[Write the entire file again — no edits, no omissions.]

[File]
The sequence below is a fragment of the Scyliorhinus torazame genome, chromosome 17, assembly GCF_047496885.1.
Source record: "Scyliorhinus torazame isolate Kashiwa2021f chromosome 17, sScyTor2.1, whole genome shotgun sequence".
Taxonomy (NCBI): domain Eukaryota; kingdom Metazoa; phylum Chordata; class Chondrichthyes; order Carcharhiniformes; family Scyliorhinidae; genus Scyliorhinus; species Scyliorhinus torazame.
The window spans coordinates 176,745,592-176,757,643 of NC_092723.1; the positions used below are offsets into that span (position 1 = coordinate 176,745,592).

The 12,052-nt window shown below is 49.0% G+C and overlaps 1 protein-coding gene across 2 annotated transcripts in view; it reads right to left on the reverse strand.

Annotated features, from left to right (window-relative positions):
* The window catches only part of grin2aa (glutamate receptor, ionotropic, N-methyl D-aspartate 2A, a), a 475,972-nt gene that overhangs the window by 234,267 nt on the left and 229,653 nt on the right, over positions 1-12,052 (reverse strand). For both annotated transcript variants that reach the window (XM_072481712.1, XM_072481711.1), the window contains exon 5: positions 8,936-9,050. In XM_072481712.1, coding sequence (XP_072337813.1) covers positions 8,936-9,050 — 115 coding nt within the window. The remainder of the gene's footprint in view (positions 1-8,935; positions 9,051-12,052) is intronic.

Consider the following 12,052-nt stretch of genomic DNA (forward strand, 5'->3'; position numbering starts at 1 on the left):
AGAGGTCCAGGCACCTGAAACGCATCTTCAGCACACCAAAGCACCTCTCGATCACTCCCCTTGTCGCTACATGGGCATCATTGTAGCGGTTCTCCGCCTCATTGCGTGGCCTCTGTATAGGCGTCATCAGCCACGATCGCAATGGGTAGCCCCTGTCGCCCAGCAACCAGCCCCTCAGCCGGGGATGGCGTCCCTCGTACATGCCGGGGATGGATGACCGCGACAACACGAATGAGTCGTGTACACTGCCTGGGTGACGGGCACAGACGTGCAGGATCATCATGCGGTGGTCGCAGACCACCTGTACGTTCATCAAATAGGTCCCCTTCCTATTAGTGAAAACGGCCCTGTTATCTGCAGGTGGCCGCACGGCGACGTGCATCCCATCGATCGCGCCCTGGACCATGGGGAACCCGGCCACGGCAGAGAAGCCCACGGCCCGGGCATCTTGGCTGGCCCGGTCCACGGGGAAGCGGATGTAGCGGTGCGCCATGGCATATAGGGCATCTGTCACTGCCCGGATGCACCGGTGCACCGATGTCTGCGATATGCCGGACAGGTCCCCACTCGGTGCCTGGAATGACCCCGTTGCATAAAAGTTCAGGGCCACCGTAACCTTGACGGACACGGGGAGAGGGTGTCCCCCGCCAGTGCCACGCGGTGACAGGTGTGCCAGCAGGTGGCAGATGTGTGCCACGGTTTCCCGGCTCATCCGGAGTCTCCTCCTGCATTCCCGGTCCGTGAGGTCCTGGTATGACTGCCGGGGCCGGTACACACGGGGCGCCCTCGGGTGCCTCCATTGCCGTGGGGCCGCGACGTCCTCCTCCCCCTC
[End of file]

The sequence below is a fragment of the Scyliorhinus torazame genome, chromosome 17, assembly GCF_047496885.1.
Source record: "Scyliorhinus torazame isolate Kashiwa2021f chromosome 17, sScyTor2.1, whole genome shotgun sequence".
Taxonomy (NCBI): domain Eukaryota; kingdom Metazoa; phylum Chordata; class Chondrichthyes; order Carcharhiniformes; family Scyliorhinidae; genus Scyliorhinus; species Scyliorhinus torazame.
The window spans coordinates 176,745,592-176,757,643 of NC_092723.1; the positions used below are offsets into that span (position 1 = coordinate 176,745,592).

The 12,052-nt window shown below is 49.0% G+C and overlaps 1 protein-coding gene across 2 annotated transcripts in view; it reads right to left on the reverse strand.

Annotated features, from left to right (window-relative positions):
* The window catches only part of grin2aa (glutamate receptor, ionotropic, N-methyl D-aspartate 2A, a), a 475,972-nt gene that overhangs the window by 234,267 nt on the left and 229,653 nt on the right, over positions 1-12,052 (reverse strand). For both annotated transcript variants that reach the window (XM_072481712.1, XM_072481711.1), the window contains exon 5: positions 8,936-9,050. In XM_072481712.1, coding sequence (XP_072337813.1) covers positions 8,936-9,050 — 115 coding nt within the window. The remainder of the gene's footprint in view (positions 1-8,935; positions 9,051-12,052) is intronic.

Consider the following 12,052-nt stretch of genomic DNA (forward strand, 5'->3'; position numbering starts at 1 on the left):
AGAGGTCCAGGCACCTGAAACGCATCTTCAGCACACCAAAGCACCTCTCGATCACTCCCCTTGTCGCTACATGGGCATCATTGTAGCGGTTCTCCGCCTCATTGCGTGGCCTCTGTATAGGCGTCATCAGCCACGATCGCAATGGGTAGCCCCTGTCGCCCAGCAACCAGCCCCTCAGCCGGGGATGGCGTCCCTCGTACATGCCGGGGATGGATGACCGCGACAACACGAATGAGTCGTGTACACTGCCTGGGTGACGGGCACAGACGTGCAGGATCATCATGCGGTGGTCGCAGACCACCTGTACGTTCATCAAATAGGTCCCCTTCCTATTAGTGAAAACGGCCCTGTTATCTGCAGGTGGCCGCACGGCGACGTGCATCCCATCGATCGCGCCCTGGACCATGGGGAACCCGGCCACGGCAGAGAAGCCCACGGCCCGGGCATCTTGGCTGGCCCGGTCCACGGGGAAGCGGATGTAGCGGTGCGCCATGGCATATAGGGCATCTGTCACTGCCCGGATGCACCGGTGCACCGATGTCTGCGATATGCCGGACAGGTCCCCACTCGGTGCCTGGAATGACCCCGTTGCATAAAAGTTCAGGGCCACCGTAACCTTGACGGACACGGGGAGAGGGTGTCCCCCGCCAGTGCCACGCGGTGACAGGTGTGCCAGCAGGTGGCAGATGTGTGCCACGGTTTCCCGGCTCATCCGGAGTCTCCTCCTGCATTCCCGGTCCGTGAGGTCCTGGTATGACTGCCGGGGCCGGTACACACGGGGCGCCCTCGGGTGCCTCCATTGCCGTGGGGCCGCGACGTCCTCCTCCCCCTC